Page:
#LinkRoundup! – 1/2/15

Link Roundups feature articles and bits of internet goodness that our dramaturgy team digs up. If you find something you want to send our way, drop us a line on Facebook or Twitter!

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Over at NPR’s Code Switch blog, Eric Deggans looks at the how the Sony hack revealed Hollywood’s racial bias and looks at representation in films from 2014:

It is, perhaps, the worst nightmare for those of us constantly trying to get a white-dominated Hollywood to widen its doors of opportunity for people of color: All those executives who say the right things in public and give to the right causes, just might think something much less admirable about diversity behind closed doors.

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Kwanzaa ended yesterday, but you can still take this quiz to find out which Kwanzaa principle you are:

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Tim Parks explains how he reads in this piece from the New York Review of Books. The essay is about novel reading, but a lot of Parks’ tactics can be applied to script reading as well!

As I dive into the opening pages, the first question I’m asking is, what are the qualities or values that matter most to this author, or at least in this novel? I start Murakami’s Colorless Tsukuru Tazaki and His Years of Pilgrimage and at once it is about a man who has been excluded from a group of friends without knowing why; the mishap has plunged him into a depression that seems disproportionate to the damage suffered. So I begin to look for everything relating to community and belonging, to the individual’s relationship to the community, to loneliness and companionship. I underline any words that fall into this lexical field. Is the community positive or negative or both? Are there advantages to being excluded, even when it is painful? Do loneliness and depression produce strength, creativity? Is the book aligning itself with the position of the person excluded?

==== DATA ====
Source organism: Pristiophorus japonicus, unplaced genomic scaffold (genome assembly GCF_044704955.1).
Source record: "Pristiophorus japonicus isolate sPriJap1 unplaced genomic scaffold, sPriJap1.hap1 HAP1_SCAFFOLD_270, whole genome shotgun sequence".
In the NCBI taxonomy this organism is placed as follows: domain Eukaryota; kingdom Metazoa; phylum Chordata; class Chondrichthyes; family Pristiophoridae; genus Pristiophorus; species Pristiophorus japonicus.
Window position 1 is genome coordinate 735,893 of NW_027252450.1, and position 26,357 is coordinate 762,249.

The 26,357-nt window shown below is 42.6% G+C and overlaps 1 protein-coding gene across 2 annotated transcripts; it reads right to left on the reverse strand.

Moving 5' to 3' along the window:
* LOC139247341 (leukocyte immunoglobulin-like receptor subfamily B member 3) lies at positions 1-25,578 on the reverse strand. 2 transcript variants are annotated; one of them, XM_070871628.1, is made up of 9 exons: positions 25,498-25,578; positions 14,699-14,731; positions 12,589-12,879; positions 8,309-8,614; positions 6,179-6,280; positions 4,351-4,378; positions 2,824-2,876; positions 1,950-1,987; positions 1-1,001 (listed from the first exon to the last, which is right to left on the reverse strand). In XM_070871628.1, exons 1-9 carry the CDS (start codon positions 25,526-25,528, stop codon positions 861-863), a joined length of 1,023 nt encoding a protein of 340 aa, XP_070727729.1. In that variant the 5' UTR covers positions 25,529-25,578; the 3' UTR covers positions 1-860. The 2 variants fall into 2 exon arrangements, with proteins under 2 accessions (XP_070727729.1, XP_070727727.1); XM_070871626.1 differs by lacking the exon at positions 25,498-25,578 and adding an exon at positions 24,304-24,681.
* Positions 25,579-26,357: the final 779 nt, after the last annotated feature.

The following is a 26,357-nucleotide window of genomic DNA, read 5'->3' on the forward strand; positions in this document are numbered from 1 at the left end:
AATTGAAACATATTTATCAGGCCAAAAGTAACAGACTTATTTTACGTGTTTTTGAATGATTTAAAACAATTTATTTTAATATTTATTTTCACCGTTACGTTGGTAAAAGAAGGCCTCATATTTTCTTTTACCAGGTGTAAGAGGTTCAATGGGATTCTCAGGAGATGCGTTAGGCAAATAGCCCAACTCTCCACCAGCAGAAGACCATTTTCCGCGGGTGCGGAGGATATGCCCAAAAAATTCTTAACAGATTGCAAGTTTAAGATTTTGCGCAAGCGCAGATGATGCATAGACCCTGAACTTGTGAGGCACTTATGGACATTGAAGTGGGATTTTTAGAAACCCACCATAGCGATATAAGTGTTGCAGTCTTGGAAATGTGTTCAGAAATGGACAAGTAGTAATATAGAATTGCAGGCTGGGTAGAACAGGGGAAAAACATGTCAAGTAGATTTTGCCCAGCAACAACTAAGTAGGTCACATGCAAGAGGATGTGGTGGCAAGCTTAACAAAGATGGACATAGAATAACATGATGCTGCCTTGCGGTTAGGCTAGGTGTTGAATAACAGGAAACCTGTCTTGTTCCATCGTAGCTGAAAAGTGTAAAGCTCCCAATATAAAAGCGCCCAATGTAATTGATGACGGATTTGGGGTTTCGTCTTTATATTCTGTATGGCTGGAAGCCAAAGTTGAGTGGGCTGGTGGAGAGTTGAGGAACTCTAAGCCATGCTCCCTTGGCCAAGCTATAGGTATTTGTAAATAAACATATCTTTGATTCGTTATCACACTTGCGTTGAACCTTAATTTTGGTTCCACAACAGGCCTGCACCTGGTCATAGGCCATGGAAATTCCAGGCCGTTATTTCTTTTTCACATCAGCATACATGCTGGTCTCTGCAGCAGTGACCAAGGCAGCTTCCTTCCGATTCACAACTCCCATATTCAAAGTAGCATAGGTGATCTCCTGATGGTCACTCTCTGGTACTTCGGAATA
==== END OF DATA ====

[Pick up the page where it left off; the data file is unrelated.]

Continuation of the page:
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Nathan Leigh, who has done sound design for a few C1 shows in the past, wrote an open letter to the New York Daily News in response to their article about the anti-NYPD protests. He also included a song, animated by stuffed animals, called “Never Be Normal”: